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WILLINGNESS-TO-PAY FOR IMPROVEMENT OF AIR QUALITY IN JAKARTA, INDONESIA
Dollaris R. Suhadi; Department of Environmental Management, Faculty of Environmental Studies, Universiti Putra Malaysia

ABSTRACT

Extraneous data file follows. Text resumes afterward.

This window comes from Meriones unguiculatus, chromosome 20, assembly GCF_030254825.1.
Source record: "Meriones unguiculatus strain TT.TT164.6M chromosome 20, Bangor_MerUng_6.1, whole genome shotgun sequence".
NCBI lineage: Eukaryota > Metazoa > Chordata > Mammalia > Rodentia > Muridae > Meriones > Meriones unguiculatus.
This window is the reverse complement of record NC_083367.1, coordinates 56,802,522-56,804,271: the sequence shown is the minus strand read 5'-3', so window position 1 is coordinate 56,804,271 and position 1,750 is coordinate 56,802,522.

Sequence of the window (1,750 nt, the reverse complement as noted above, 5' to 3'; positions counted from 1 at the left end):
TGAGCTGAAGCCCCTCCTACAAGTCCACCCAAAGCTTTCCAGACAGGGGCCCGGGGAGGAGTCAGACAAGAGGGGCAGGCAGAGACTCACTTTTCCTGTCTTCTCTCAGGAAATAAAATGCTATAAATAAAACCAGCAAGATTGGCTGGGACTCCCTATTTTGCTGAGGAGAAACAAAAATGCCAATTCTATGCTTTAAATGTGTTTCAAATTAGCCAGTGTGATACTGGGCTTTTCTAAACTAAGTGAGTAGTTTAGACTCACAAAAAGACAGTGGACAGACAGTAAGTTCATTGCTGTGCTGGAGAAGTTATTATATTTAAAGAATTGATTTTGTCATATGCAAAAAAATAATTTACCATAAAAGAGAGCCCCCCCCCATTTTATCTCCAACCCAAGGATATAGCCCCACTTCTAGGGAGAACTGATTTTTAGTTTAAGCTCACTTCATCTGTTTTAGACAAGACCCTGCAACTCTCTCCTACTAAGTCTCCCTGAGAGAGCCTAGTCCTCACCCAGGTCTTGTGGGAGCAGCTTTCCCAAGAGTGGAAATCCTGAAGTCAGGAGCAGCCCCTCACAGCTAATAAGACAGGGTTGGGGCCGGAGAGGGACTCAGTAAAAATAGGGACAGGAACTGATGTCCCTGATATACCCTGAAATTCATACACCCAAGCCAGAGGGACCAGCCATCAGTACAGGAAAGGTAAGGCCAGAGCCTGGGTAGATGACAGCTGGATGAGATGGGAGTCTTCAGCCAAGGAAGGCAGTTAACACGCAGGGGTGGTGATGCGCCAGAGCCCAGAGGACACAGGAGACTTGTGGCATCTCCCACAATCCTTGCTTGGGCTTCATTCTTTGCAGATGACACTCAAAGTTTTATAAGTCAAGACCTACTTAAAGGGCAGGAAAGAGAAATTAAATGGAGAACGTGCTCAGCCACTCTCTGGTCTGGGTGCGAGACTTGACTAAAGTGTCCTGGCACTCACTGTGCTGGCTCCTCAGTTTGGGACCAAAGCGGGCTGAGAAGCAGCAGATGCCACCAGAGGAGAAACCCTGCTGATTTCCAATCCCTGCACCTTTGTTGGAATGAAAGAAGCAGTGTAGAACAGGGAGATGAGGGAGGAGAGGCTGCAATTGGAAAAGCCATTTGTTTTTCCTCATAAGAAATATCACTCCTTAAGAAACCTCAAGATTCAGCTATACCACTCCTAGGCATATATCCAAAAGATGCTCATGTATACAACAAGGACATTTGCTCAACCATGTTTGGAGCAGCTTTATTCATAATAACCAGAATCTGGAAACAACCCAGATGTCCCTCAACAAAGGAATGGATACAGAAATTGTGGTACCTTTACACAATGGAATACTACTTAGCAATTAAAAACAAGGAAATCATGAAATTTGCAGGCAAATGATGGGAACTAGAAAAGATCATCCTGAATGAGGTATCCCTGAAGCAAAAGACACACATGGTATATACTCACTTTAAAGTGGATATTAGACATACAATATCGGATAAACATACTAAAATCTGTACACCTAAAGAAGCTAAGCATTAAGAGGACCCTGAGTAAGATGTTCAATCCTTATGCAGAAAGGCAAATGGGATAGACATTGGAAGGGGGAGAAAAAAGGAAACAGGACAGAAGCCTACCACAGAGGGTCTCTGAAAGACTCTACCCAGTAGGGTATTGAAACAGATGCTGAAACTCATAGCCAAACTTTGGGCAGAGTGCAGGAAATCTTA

A study to obtain people’s willingness-to-pay (WTP) for an improvement of air quality in Jakarta was conducted in 1999 using two methods, i.e. direct method (contingent valuation) and indirect method (indirect utility function). Direct method values public goods (air quality) explicitly from individual expressions about the price of air quality in a hypothetical market. The price of air quality is revealed by asking individual about their WTP for an improvement of air quality. Indirect method calculates the price of air quality from demand function of market goods related to air quality. The demand function is developed from 2 market goods, i.e. housing and medical services. It is assumed that air quality affects housing prices and expenditures on preventive and medical care associated with the effect of pollution on health. Primary data was collected from a household survey in Jakarta involving 1000 samples, classified into 3 socioeconomic groups based on expenditures per capita per month. Heads of household were interviewed. The overall response rate was 96%; 4% refused to be interviewed. Following the survey, data were analyzed using descriptive statistics and translog utility function model. The results of the direct method revealed that people’s average WTP for 25% and 50% improvement of air quality (from the 1999 condition) were Rp.21,293 (US$ 2.84) and Rp.31,938 (US$ 4.25) per year respectively. Using the utility function model, WTP for 25% and 50% improvement were Rp.11,045 (US$ 1.47) and Rp.21,463 (US$ 2.86) per year respectively. From the test of hypothesis for two WTPs, it was concluded that the difference between two WTPs was significant at both 95% and 99.9% confidence level. The difference between the two WTPs was mostly caused by: 1) the annual land and building tax rates, which was used to represent housing prices were found to be not consistent, and 2) medical service prices imputed in the indirect utility function were merely rough figures for all illnesses combined, therefore the model required control variables which included health attributes of the respondents or household members that were associated with air pollution. However, these control variables were unable to fit into the model since it resulted in negative sum squares. Although there was difference between the two WTPs, for approximation the two methods could be used. The regression analysis indicated that household income, land and housing sizes, living duration, respondent’s illnesses, employment status, education and visit to doctor/medical unit affect people’s WTP in Jakarta. Improvement of the empiric model and survey database in the future is necessary.

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